When Time Magazine did their end of the century list of the Most Important People of the Century, Bob Dylan was on it, described as a “master poet, caustic social critic and intrepid, guiding spirit of the counterculture generation”.   In March of 2001, Dylan won his first Oscar for his song Things Have Changed which he wrote for the film Wonder Boys. Since then he has often carried the award (or a facsimile of it) on the road with him, sitting it on top of an amplifier which he performs. On August 29, 2006, Dylan released Modern Times which entered the U.S. charts at number one, making it Dylan’s first album to reach that position since 1976’s Desire. Nominated for three Grammy Awards, Modern Times won Best Contemporary Folk/Americana Album and Dylan also won Best Solo Rock Vocal Performance for Someday Baby. In 2006, Modern Times was named Album of the Year, for 2006, by Rolling Stone magazine   In 2008, the Pulitzer Prize jury awarded Bob Dylan a special citation for “his profound impact on popular music and American culture, marked by lyrical compositions of extraordinary poetic power.”

Bob Dylan has released thirty-four studio albums, thirteen live albums, nine bootleg albums (The Bootleg Series) and fourteen compilation albums. That’s seventy albums. One for each year of his life. And fifty-eight singles.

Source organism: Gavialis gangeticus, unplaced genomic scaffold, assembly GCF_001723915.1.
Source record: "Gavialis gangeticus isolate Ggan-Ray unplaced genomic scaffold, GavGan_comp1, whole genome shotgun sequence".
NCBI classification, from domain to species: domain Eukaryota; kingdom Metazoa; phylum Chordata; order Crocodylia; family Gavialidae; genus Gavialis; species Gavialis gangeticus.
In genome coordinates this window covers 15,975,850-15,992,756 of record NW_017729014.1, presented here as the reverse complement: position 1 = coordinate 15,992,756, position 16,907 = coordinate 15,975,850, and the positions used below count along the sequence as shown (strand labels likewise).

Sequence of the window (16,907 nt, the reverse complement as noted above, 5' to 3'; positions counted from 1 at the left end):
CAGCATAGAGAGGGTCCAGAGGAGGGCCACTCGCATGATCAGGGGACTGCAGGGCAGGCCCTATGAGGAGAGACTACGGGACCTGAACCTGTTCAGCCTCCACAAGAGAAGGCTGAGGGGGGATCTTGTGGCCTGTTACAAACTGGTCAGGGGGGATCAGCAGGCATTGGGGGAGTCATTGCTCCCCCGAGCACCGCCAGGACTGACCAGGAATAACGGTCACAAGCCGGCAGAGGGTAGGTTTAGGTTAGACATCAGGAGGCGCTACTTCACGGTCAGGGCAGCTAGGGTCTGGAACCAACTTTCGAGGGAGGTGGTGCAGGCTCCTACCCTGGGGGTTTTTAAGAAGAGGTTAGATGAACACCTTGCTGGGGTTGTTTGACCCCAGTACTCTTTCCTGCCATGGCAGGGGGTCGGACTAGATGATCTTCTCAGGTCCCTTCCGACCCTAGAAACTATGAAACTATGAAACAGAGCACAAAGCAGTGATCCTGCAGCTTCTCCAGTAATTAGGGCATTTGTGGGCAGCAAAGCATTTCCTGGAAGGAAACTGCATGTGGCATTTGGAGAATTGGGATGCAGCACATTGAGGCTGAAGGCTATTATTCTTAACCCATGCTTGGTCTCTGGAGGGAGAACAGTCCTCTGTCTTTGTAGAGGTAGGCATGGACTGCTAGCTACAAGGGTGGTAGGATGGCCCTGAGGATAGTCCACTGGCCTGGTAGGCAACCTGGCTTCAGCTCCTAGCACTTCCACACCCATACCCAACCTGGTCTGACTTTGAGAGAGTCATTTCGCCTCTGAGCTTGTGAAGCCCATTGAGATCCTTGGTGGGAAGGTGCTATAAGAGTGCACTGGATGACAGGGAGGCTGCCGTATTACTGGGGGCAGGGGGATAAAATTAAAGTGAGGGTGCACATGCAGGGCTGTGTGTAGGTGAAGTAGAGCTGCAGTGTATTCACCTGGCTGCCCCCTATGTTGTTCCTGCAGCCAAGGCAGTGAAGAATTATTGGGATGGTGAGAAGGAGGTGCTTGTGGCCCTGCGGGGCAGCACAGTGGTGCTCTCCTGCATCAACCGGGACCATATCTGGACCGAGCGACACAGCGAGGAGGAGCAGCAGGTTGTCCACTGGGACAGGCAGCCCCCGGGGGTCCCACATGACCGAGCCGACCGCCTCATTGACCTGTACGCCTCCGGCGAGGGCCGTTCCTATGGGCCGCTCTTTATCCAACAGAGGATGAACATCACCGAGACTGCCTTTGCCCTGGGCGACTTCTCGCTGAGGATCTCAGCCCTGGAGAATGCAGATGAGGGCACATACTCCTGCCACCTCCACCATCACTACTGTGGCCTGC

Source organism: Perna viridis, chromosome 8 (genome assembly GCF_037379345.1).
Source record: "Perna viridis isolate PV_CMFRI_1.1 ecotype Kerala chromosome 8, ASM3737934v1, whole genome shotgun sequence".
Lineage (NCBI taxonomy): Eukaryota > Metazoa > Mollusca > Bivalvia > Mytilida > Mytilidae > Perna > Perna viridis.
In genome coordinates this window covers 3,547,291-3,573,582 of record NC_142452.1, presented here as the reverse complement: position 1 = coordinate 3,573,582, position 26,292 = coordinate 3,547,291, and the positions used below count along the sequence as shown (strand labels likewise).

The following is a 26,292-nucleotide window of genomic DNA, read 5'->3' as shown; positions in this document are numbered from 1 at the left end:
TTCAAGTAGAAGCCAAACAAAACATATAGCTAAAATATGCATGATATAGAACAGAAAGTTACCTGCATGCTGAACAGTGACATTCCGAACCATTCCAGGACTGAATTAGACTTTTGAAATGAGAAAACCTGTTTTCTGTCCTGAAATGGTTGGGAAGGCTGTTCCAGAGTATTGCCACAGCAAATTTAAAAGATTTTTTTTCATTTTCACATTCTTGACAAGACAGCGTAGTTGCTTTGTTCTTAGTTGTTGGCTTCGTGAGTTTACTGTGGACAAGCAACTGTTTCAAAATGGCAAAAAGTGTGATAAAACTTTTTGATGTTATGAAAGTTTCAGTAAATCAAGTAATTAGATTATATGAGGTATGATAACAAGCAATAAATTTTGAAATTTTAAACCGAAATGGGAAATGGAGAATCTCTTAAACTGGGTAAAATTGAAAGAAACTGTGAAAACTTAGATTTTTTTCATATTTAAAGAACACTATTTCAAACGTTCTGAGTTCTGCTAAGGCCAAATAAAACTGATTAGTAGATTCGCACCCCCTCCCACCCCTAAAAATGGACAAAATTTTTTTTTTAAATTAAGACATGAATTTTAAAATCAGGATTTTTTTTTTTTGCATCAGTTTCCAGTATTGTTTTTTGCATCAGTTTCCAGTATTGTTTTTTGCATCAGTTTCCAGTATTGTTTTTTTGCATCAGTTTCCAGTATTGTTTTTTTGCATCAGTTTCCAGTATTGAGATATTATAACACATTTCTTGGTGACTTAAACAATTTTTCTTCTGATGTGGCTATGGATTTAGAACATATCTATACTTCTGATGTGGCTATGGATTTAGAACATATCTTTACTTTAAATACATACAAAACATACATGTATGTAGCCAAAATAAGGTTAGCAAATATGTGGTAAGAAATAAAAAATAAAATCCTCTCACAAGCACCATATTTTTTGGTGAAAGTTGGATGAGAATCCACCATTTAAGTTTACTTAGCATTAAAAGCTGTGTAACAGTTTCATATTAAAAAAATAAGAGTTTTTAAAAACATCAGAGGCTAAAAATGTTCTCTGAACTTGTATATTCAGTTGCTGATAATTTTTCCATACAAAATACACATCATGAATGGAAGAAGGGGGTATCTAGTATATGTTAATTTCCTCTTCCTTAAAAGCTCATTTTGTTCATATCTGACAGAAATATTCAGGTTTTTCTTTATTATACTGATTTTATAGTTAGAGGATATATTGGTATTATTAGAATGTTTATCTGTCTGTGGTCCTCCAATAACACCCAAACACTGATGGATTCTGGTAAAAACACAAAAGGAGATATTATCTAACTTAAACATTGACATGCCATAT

So what happened with Bob and I going to see Hal Lindsey and maybe developing a movie together? Nothing. I called several times, but Bob never returned my call. But there was a larger, spiritual truth that I learned from the experience. Seek the kingdom first and all else will be added unto you. That’s a bible verse that means if we seek God first, He will take care of everything else. I had moved from Kankakee to Malibu and thought I was a hot-shot writer. I kept feeling God was leading me to find a church so I could continue to grow spiritually in the direction He wanted me to grow in, but I was too busy trying to get my career happing and dealing with the fact that my rent had gone from $145 a month in Kankakee to $1050 a month in Malibu. Then, finally I decided I’d better put God as my top priority and I went to church. He then showed me in the most dynamic way possible that if would seek Him first, he could make the rest happen. Including suddenly connecting with one of my idols and having the opportunity to work with him. Even though it didn’t work out I never forgot that lesson and keeping those priorities straight has served me well in dealing with some of the biggest names in Hollywood throughout my career. And, as for Bob, I never resented him for not getting back to me. I think I understand about that. I mean he’s Bob Dylan. It’s not easy being Bob.

  • July 2011